Built in 1895, the McKim Building is massive and delicate at the same time. To its right is the 1972 Johnson Building, simplistic and gloomy. Thus we have Boston City Hall (voted the world’s[!] ugliest building by the website virtualtourist.com); the massive, meandering State Health, Education and Welfare Services Center on Staniford Street; the three JFK federal buildings across from City Hall; and the behemoth, view-blocking Congress Street garage.
Sometimes it’s money that keeps them in place; tearing down and rebuilding is expensive. Sometimes ugly seems to become its own virtue (a piece not long ago in the Globe was titled, “In praise of ugly buildings”). Then too, preservationists and others who should know better treat buildings like inviolable artworks.
The difference, of course, is that a bad painting can be put in storage. There’s nowhere to hide a bad building.
If you’re familiar with the buildings in my list, you’re probably aware that most of them are from the 1960s and 1970s. They were designed by some of that era’s best-known names, including Gerhard Kallmann, Michael McKinnell, Paul Rudolph, and Walter Gropius.
Philip Johnson was also one of those talents. A productive designer who lived and worked well into his 90s, he created some great buildings — just not in Boston. To a degree, the BPL project forced some tough constraints on Johnson, including matching up the new building’s height to the much beloved McKim. What we ended up getting with Johnson’s building was a dumbed-down echo of its predecessor (it even uses the same shade of granite). One engages the eye and entrances the mind. The other stupefies.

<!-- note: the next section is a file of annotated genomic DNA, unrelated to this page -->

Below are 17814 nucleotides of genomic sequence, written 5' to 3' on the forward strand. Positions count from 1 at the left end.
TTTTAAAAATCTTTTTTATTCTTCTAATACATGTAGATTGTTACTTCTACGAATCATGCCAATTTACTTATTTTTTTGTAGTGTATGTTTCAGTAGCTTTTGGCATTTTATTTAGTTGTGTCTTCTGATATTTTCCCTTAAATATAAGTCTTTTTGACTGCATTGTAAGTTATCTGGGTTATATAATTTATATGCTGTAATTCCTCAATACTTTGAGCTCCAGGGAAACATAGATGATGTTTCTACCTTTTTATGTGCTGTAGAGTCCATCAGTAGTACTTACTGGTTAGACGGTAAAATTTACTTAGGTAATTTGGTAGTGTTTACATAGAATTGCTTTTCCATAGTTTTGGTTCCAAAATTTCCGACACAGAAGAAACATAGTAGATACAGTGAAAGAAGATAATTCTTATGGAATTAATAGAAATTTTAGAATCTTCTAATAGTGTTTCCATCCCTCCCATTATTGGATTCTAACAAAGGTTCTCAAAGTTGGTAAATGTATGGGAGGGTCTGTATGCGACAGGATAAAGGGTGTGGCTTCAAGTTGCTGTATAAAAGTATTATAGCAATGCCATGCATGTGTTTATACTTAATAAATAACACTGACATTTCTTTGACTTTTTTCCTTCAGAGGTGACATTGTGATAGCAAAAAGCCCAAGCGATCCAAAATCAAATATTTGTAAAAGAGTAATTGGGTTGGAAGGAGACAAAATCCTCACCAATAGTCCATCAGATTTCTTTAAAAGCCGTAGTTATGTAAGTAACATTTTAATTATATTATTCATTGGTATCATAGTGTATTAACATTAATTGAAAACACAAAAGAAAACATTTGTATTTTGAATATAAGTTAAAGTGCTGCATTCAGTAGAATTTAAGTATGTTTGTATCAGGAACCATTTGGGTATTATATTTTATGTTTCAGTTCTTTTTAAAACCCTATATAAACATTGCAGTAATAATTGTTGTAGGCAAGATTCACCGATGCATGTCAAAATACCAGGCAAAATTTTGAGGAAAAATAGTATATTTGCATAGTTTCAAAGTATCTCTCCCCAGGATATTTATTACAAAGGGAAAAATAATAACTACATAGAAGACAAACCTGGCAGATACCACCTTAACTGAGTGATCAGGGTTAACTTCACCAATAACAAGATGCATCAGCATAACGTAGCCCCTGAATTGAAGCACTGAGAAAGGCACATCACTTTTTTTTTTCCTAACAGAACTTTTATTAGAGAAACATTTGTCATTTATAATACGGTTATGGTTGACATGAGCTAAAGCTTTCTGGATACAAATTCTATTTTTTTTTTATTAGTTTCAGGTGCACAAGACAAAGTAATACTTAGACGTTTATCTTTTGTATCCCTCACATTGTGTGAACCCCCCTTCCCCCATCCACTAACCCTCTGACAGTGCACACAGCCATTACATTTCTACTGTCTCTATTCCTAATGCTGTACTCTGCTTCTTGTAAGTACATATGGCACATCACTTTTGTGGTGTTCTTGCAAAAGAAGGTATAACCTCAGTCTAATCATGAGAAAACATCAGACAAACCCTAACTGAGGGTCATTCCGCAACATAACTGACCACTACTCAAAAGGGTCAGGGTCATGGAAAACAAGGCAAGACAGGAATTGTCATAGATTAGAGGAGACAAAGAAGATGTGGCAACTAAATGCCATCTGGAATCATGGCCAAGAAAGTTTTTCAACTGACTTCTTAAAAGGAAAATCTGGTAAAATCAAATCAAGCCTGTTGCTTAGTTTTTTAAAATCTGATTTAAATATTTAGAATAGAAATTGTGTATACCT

So what went wrong? Blame the era, perhaps, one of turmoil and change that rejected the past and celebrated a coarse modernism. Blame also the power of government to force its will and a near-disdain for community involvement.
Architects have learned a lot from those days. Current design more consciously cares about users as well as the relationships buildings have to each other and the street. Then too, it’s hard to imagine any of the buildings on my list of uglies getting approved today; the outcry would be too much. That’s a good thing. It means we aren’t necessarily doomed to repeat the mistakes of the past. Unfortunately, it does seem our doom that the mistakes of the past are too often part of our present.
In two Boston library buildings, best and worst of public architecture - Opinion - The Boston Globe
A great analysis of the failure of public architecture in some of Boston’s most noted buildings.